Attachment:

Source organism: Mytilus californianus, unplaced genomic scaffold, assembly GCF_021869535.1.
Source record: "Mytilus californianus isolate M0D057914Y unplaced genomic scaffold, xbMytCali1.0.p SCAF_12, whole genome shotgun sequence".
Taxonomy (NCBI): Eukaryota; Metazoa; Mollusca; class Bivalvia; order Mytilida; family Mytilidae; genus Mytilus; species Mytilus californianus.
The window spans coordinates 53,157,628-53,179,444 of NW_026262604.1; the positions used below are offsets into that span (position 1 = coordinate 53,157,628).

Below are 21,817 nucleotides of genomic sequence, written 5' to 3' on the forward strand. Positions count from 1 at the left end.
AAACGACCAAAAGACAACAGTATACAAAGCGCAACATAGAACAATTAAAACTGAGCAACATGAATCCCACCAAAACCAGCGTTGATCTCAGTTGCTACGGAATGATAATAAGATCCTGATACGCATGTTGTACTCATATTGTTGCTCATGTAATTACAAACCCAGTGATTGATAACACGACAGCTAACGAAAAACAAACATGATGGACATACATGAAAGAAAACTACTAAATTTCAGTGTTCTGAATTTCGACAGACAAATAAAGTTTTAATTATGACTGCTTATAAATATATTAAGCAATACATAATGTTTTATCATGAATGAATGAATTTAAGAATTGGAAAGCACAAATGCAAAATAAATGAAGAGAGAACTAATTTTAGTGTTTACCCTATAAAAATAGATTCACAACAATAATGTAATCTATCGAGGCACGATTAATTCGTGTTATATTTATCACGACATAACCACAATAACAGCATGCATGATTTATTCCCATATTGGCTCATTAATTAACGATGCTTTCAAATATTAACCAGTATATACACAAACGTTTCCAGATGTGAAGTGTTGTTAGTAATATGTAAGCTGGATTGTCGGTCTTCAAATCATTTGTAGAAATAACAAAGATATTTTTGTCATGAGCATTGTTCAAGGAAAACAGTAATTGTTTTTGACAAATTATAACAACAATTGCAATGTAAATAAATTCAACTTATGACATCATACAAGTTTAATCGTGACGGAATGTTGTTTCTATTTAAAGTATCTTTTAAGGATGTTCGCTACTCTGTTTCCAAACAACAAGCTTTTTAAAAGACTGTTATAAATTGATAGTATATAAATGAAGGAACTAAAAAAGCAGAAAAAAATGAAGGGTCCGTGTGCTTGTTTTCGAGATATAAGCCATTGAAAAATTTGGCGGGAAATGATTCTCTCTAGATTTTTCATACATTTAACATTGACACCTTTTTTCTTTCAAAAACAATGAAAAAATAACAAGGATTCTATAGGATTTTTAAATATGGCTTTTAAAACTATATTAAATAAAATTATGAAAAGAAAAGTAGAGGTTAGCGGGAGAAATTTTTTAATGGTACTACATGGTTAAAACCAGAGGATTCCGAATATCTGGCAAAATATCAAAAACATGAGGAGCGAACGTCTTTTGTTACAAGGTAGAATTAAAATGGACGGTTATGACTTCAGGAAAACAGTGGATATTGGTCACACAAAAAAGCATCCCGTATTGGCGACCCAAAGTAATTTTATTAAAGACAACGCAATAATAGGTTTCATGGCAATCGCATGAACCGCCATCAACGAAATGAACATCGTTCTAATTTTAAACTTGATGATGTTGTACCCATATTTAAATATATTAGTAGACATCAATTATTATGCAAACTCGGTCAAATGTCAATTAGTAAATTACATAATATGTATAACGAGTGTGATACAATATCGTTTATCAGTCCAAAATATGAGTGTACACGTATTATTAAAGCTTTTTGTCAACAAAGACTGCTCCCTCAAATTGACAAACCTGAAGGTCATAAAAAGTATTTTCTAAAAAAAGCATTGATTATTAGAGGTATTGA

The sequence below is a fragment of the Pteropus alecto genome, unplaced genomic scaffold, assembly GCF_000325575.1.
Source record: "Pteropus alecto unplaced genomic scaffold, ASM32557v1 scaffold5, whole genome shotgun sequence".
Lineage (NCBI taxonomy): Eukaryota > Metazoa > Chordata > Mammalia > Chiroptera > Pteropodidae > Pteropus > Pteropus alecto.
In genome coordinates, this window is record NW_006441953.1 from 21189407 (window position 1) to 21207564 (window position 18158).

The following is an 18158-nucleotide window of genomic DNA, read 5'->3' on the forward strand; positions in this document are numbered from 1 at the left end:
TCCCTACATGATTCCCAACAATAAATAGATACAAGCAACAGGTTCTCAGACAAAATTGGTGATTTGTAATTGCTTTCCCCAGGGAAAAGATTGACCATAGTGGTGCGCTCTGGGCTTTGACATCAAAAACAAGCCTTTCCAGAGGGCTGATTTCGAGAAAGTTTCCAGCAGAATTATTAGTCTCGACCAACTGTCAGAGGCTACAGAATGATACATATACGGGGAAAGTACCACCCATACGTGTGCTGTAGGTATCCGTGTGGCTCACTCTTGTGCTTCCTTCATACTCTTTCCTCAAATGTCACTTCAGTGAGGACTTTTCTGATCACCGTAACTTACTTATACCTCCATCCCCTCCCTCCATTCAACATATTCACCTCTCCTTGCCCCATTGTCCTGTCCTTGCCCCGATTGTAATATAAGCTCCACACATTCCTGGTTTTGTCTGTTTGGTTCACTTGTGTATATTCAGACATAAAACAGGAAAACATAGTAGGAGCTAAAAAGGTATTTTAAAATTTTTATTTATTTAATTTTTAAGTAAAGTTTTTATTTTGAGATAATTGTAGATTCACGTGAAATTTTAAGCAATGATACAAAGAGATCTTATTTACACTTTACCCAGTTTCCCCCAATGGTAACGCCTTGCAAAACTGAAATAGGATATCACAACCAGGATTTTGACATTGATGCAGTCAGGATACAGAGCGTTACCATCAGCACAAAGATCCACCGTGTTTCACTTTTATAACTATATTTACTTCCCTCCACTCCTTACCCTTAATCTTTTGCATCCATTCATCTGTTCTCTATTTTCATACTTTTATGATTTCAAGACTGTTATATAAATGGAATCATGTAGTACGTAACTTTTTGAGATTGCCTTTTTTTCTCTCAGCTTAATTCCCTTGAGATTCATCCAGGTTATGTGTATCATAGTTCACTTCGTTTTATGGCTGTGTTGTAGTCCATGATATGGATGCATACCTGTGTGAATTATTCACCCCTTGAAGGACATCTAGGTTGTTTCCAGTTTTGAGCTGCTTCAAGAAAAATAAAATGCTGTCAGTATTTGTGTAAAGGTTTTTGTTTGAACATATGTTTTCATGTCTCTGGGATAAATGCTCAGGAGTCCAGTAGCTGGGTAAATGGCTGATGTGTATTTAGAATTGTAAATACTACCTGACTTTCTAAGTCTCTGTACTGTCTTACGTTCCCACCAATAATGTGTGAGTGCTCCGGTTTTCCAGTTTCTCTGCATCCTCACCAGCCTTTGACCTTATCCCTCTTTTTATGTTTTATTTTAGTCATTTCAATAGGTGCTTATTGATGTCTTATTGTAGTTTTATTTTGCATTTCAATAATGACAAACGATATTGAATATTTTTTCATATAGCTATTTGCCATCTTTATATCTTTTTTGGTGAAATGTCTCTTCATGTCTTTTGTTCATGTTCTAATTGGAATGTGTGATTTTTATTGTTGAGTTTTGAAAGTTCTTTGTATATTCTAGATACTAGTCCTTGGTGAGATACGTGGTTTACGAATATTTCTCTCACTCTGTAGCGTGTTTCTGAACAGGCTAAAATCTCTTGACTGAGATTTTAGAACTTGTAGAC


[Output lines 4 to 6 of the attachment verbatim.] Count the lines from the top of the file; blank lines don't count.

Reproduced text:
The window spans coordinates 53,157,628-53,179,444 of NW_026262604.1; the positions used below are offsets into that span (position 1 = coordinate 53,157,628).

Below are 21,817 nucleotides of genomic sequence, written 5' to 3' on the forward strand. Positions count from 1 at the left end.
AAACGACCAAAAGACAACAGTATACAAAGCGCAACATAGAACAATTAAAACTGAGCAACATGAATCCCACCAAAACCAGCGTTGATCTCAGTTGCTACGGAATGATAATAAGATCCTGATACGCATGTTGTACTCATATTGTTGCTCATGTAATTACAAACCCAGTGATTGATAACACGACAGCTAACGAAAAACAAACATGATGGACATACATGAAAGAAAACTACTAAATTTCAGTGTTCTGAATTTCGACAGACAAATAAAGTTTTAATTATGACTGCTTATAAATATATTAAGCAATACATAATGTTTTATCATGAATGAATGAATTTAAGAATTGGAAAGCACAAATGCAAAATAAATGAAGAGAGAACTAATTTTAGTGTTTACCCTATAAAAATAGATTCACAACAATAATGTAATCTATCGAGGCACGATTAATTCGTGTTATATTTATCACGACATAACCACAATAACAGCATGCATGATTTATTCCCATATTGGCTCATTAATTAACGATGCTTTCAAATATTAACCAGTATATACACAAACGTTTCCAGATGTGAAGTGTTGTTAGTAATATGTAAGCTGGATTGTCGGTCTTCAAATCATTTGTAGAAATAACAAAGATATTTTTGTCATGAGCATTGTTCAAGGAAAACAGTAATTGTTTTTGACAAATTATAACAACAATTGCAATGTAAATAAATTCAACTTATGACATCATACAAGTTTAATCGTGACGGAATGTTGTTTCTATTTAAAGTATCTTTTAAGGATGTTCGCTACTCTGTTTCCAAACAACAAGCTTTTTAAAAGACTGTTATAAATTGATAGTATATAAATGAAGGAACTAAAAAAGCAGAAAAAAATGAAGGGTCCGTGTGCTTGTTTTCGAGATATAAGCCATTGAAAAATTTGGCGGGAAATGATTCTCTCTAGATTTTTCATACATTTAACATTGACACCTTTTTTCTTTCAAAAACAATGAAAAAATAACAAGGATTCTATAGGATTTTTAAATATGGCTTTTAAAACTATATTAAATAAAATTATGAAAAGAAAAGTAGAGGTTAGCGGGAGAAATTTTTTAATGGTACTACATGGTTAAAACCAGAGGATTCCGAATATCTGGCAAAATATCAAAAACATGAGGAGCGAACGTCTTTTGTTACAAGGTAGAATTAAAATGGACGGTTATGACTTCAGGAAAACAGTGGATATTGGTCACACAAAAAAGCATCCCGTATTGGCGACCCAAAGTAATTTTATTAAAGACAACGCAATAATAGGTTTCATGGCAATCGCATGAACCGCCATCAACGAAATGAACATCGTTCTAATTTTAAACTTGATGATGTTGTACCCATATTTAAATATATTAGTAGACATCAATTATTATGCAAACTCGGTCAAATGTCAATTAGTAAATTACATAATATGTATAACGAGTGTGATACAATATCGTTTATCAGTCCAAAATATGAGTGTACACGTATTATTAAAGCTTTTTGTCAACAAAGACTGCTCCCTCAAATTGACAAACCTGAAGGTCATAAAAAGTATTTTCTAAAAAAAGCATTGATTATTAGAGGTATTGA